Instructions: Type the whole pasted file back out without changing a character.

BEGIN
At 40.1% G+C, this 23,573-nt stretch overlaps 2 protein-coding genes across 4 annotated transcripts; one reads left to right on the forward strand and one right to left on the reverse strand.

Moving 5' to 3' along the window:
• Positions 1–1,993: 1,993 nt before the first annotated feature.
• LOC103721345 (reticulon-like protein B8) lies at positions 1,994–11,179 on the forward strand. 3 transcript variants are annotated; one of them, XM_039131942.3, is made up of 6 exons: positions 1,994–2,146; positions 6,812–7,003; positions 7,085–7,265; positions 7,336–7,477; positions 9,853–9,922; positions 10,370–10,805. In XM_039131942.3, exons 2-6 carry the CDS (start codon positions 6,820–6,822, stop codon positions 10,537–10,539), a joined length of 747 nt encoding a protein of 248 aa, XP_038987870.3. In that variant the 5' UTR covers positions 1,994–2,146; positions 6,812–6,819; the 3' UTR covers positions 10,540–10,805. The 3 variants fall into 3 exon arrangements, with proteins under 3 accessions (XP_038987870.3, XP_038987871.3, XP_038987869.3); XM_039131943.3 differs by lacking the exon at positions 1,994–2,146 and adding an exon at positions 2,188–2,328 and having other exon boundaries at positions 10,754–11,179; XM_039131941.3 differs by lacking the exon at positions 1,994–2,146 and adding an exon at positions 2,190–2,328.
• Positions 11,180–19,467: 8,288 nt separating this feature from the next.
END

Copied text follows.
At 40.1% G+C, this 23,573-nt stretch overlaps 2 protein-coding genes across 4 annotated transcripts; one reads left to right on the forward strand and one right to left on the reverse strand.

Moving 5' to 3' along the window:
• Positions 1–1,993: 1,993 nt before the first annotated feature.
• LOC103721345 (reticulon-like protein B8) lies at positions 1,994–11,179 on the forward strand. 3 transcript variants are annotated; one of them, XM_039131942.3, is made up of 6 exons: positions 1,994–2,146; positions 6,812–7,003; positions 7,085–7,265; positions 7,336–7,477; positions 9,853–9,922; positions 10,370–10,805. In XM_039131942.3, exons 2-6 carry the CDS (start codon positions 6,820–6,822, stop codon positions 10,537–10,539), a joined length of 747 nt encoding a protein of 248 aa, XP_038987870.3. In that variant the 5' UTR covers positions 1,994–2,146; positions 6,812–6,819; the 3' UTR covers positions 10,540–10,805. The 3 variants fall into 3 exon arrangements, with proteins under 3 accessions (XP_038987870.3, XP_038987871.3, XP_038987869.3); XM_039131943.3 differs by lacking the exon at positions 1,994–2,146 and adding an exon at positions 2,188–2,328 and having other exon boundaries at positions 10,754–11,179; XM_039131941.3 differs by lacking the exon at positions 1,994–2,146 and adding an exon at positions 2,190–2,328.
• Positions 11,180–19,467: 8,288 nt separating this feature from the next.